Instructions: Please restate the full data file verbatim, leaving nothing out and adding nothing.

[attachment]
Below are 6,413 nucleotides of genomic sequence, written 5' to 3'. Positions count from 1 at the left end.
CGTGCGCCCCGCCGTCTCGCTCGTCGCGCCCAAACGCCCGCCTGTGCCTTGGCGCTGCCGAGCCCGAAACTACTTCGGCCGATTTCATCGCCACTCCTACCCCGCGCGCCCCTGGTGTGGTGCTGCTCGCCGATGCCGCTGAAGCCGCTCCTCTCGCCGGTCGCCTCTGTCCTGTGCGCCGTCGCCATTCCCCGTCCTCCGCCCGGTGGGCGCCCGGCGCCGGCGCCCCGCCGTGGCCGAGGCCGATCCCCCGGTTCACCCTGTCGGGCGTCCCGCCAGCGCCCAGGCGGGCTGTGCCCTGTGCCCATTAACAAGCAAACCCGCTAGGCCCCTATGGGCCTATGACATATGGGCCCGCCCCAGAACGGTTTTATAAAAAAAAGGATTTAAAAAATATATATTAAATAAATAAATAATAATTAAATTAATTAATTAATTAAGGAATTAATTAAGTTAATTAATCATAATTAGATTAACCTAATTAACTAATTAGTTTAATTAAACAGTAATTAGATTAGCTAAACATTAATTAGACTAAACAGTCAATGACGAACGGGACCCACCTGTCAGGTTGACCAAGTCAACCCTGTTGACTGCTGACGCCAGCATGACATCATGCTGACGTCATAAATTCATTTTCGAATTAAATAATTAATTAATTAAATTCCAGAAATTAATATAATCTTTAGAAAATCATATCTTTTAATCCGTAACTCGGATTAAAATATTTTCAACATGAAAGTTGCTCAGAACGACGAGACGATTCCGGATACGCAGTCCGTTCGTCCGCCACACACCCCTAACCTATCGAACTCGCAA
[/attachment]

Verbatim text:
Below are 6,413 nucleotides of genomic sequence, written 5' to 3'. Positions count from 1 at the left end.
CGTGCGCCCCGCCGTCTCGCTCGTCGCGCCCAAACGCCCGCCTGTGCCTTGGCGCTGCCGAGCCCGAAACTACTTCGGCCGATTTCATCGCCACTCCTACCCCGCGCGCCCCTGGTGTGGTGCTGCTCGCCGATGCCGCTGAAGCCGCTCCTCTCGCCGGTCGCCTCTGTCCTGTGCGCCGTCGCCATTCCCCGTCCTCCGCCCGGTGGGCGCCCGGCGCCGGCGCCCCGCCGTGGCCGAGGCCGATCCCCCGGTTCACCCTGTCGGGCGTCCCGCCAGCGCCCAGGCGGGCTGTGCCCTGTGCCCATTAACAAGCAAACCCGCTAGGCCCCTATGGGCCTATGACATATGGGCCCGCCCCAGAACGGTTTTATAAAAAAAAGGATTTAAAAAATATATATTAAATAAATAAATAATAATTAAATTAATTAATTAATTAAGGAATTAATTAAGTTAATTAATCATAATTAGATTAACCTAATTAACTAATTAGTTTAATTAAACAGTAATTAGATTAGCTAAACATTAATTAGACTAAACAGTCAATGACGAACGGGACCCACCTGTCAGGTTGACCAAGTCAACCCTGTTGACTGCTGACGCCAGCATGACATCATGCTGACGTCATAAATTCATTTTCGAATTAAATAATTAATTAATTAAATTCCAGAAATTAATATAATCTTTAGAAAATCATATCTTTTAATCCGTAACTCGGATTAAAATATTTTCAACATGAAAGTTGCTCAGAACGACGAGACGATTCCGGATACGCAGTCCGTTCGTCCGCCACACACCCCTAACCTATCGAACTCGCAA